Accurately controlling light emission using nano- and microstructured lenses and antennas is an active field of research. Dielectrics are especially attractive lens materials due to their low optical losses over a broad bandwidth. In this work we measure highly directional light emission from patterned quantum dots (QDs) aligned underneath all-dielectric nanostructured microlenses. The lenses are designed with an evolutionary algorithm and have a theoretical directivity of 160. The fabricated structures demonstrate an experimental full directivity of 61 ± 3, three times higher than what has been estimated before, with a beaming half-angle of 2.6°. This high value compared to previous works is achieved via three mechanisms. First, direct electron beam patterning of QD emitters and alignment markers allowed for more localized emission and better emitter-lens alignment. Second, the lens fabrication was refined to minimize distortions between the designed shape and the final structure. Finally, a new measurement technique was developed that combines integrating sphere microscopy with Fourier microscopy. This enables complete directivity measurements, contrary to other reported values, which are typically only partial directivities or estimates of the full directivity that rely partly on simulations. The experimentally measured values of the complete directivity were higher than predicted by combining simulations with partial directivity measurements. High directivity was obtained from three different materials (cadmium-selenide-based QDs and two lead halide perovskite materials), emitting at 520, 620, and 700 nm, by scaling the lens size according to the emission wavelength.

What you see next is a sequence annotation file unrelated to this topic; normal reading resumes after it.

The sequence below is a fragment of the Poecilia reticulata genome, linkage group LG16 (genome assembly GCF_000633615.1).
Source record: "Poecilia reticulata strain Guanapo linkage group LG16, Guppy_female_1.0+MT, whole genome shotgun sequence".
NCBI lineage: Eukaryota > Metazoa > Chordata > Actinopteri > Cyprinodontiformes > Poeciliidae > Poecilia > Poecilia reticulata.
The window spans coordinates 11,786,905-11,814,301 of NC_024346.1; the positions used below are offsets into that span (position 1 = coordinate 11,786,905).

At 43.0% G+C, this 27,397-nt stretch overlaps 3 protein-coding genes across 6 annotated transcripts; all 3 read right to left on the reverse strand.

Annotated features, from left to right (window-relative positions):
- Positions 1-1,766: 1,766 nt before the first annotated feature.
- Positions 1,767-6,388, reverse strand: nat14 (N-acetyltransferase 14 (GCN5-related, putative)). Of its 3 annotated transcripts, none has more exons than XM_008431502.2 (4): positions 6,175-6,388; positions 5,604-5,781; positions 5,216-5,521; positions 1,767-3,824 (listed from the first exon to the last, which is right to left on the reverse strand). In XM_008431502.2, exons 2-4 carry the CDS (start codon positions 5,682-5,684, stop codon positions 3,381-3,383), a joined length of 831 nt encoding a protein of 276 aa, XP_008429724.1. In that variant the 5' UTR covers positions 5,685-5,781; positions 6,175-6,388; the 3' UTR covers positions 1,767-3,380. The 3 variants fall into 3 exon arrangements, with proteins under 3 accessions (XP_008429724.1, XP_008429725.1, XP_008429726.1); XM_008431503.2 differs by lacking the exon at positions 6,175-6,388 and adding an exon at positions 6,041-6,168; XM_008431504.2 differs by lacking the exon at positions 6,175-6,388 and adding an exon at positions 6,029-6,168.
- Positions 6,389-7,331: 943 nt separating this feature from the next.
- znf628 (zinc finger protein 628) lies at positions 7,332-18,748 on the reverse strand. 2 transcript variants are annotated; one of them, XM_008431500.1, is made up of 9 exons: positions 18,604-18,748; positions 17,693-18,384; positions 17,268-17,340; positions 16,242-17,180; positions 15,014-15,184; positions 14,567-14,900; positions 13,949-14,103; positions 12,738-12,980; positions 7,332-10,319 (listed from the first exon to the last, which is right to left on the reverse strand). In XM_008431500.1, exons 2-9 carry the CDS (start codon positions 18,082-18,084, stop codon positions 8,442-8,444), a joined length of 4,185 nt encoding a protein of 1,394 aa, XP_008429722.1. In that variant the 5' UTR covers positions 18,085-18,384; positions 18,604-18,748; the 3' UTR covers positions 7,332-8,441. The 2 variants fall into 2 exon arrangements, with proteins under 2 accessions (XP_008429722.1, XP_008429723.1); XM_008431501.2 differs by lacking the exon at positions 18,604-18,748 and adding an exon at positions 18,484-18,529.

- Fourier microscopy
- integrating sphere microscopy